Tuesday, July 31, 2012
Specialist in Environmental Policy
David M. Bearden
Specialist in Environmental Policy
“Toxic” drywall, formaldehyde emissions, mold, asbestos, lead-based paint, radon, PCBs in caulk, and many other indoor pollution problems have concerned federal policy makers and regulators during the last 30 years. Some problems have been resolved, others remain of concern, and new indoor pollution problems continually emerge. This report describes common indoor pollutants and health effects that have been linked to indoor pollution, federal statutes that have been used to address indoor pollution, key issues, and some general policy options for Congress.
Indoor pollutants are chemicals that are potentially harmful to people and found in the habitable portions of buildings, including homes, schools, offices, factories, and other public gathering places. Some indoor pollutants, like lead or ozone, are also outdoor pollutants. Others, like formaldehyde or asbestos, are primarily indoor pollutants. Indoor pollutants may be natural (for example, carbon monoxide or radon) or synthetic (polychlorinated biphenyls [PCBs]), and may originate indoors or outdoors. They may be deliberately produced, naturally occurring, or inadvertent byproducts of human activities. For example, they may arise indoors as uncontrolled emissions from building materials, paints, or furnishings, from evaporation following the use of cleaning supplies or pesticides, or as a combustion byproduct as a result of heating or cooking. Some pollution that originates outdoors infiltrates through porous basements (e.g., radon) or is inadvertently brought into indoor spaces, perhaps through heating or air conditioning systems or in contaminated drinking water. Often pollutants accumulate indoors as a result of deliberate improvements to increase energy efficiency, for example by reducing building permeability to air.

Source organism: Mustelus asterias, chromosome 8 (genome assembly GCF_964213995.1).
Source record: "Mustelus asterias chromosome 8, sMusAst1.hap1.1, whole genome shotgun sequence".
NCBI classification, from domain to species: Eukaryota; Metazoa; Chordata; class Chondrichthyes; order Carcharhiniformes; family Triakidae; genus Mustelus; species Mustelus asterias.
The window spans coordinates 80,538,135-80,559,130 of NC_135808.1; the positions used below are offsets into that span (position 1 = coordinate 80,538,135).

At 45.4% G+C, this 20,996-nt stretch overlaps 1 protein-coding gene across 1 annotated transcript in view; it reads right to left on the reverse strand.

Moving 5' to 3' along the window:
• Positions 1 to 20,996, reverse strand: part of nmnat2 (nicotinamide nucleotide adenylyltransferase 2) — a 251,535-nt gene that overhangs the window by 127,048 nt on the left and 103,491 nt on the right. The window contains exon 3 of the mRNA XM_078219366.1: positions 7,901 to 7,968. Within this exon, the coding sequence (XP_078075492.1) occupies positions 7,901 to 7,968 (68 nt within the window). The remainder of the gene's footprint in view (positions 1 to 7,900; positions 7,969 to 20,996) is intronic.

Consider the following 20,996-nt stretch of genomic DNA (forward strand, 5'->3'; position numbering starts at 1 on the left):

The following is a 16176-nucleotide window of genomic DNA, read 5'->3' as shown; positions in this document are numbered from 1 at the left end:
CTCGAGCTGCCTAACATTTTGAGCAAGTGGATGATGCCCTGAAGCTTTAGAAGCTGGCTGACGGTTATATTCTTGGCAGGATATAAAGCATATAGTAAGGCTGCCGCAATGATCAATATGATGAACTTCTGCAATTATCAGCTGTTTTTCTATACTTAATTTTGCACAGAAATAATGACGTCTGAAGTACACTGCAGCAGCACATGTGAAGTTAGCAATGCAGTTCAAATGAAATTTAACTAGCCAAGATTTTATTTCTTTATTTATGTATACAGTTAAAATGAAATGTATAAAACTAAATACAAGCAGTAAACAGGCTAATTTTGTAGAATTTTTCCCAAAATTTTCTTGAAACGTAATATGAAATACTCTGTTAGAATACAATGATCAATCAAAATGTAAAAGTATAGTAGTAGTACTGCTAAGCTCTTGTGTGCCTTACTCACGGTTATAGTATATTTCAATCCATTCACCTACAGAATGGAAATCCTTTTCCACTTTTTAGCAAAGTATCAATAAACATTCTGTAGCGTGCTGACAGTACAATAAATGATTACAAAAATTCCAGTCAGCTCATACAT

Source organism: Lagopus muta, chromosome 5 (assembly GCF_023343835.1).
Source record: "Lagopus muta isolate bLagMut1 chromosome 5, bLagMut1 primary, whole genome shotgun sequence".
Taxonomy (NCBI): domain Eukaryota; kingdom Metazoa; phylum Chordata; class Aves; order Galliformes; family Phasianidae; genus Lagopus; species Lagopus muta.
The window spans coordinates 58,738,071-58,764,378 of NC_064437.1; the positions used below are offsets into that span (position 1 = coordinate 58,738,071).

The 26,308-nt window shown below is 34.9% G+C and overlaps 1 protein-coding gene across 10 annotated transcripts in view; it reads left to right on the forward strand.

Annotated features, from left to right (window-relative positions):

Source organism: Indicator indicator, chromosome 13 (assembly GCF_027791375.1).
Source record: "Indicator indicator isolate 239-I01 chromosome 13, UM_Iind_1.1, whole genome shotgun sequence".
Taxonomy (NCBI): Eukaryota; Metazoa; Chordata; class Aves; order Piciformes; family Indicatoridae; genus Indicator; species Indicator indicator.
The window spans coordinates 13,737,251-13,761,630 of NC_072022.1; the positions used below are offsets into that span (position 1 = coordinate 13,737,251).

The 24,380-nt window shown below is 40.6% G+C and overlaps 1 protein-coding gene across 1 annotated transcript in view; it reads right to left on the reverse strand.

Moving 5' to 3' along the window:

The health risks posed by indoor pollutants have concerned scientists for many years. Because people spend a high percentage of their time indoors, and concentrations of pollutants often are higher in indoor air than outdoor air, the risks due to exposure can be higher than many other environmental risks. Moreover, a 2011 report by the Institute of Medicine warns that many indoor environmental quality problems might get worse if adaptations to climate change are made without better information and programs aimed at pollution prevention.
No federal agency has broad authority concerning pollution indoors. Nonetheless, numerous federal agencies have some authority to control particular indoor pollutants or sources of pollution or the quality of indoor environments in a particular class of structures. For example, the U.S. Environmental Protection Agency (EPA) has authority under the Toxic Substances Control Act (TSCA) to study and issue safety guidelines for radon and lead-based paint hazards. The Comprehensive Environmental Response, Compensation, and Liability Act (CERCLA) authorizes EPA also to respond to releases of hazardous substances into the outdoor environment which may migrate indoors. The Consumer Product Safety Commission (CPSC) has authority to set emission limits for, and to restrict uses of, certain chemicals in consumer products. The Department of Housing and Urban Development (HUD) and the General Services Administration (GSA) regulate some indoor pollutants in federal buildings. These and other agencies have conducted research to examine the risks of various indoor pollutants.
Concerns about coordination of federal efforts to address indoor pollution have been expressed by the general public, the U.S. Government Accountability Office (GAO), and the U.S. Congress. But any federal response to indoor pollution is complicated by the need to coordinate with local and state governments as well to address potentially overlapping jurisdictions and resources. Options for Congress range from maintenance or improvement of the status quo to reduction or expansion of federal involvement in research, information dissemination, or regulation.
Date of Report: July 23, 2012
Number of Pages: 42
Order Number: R42620
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Posted by Penny Hill Press, Inc. at Tuesday, July 31, 2012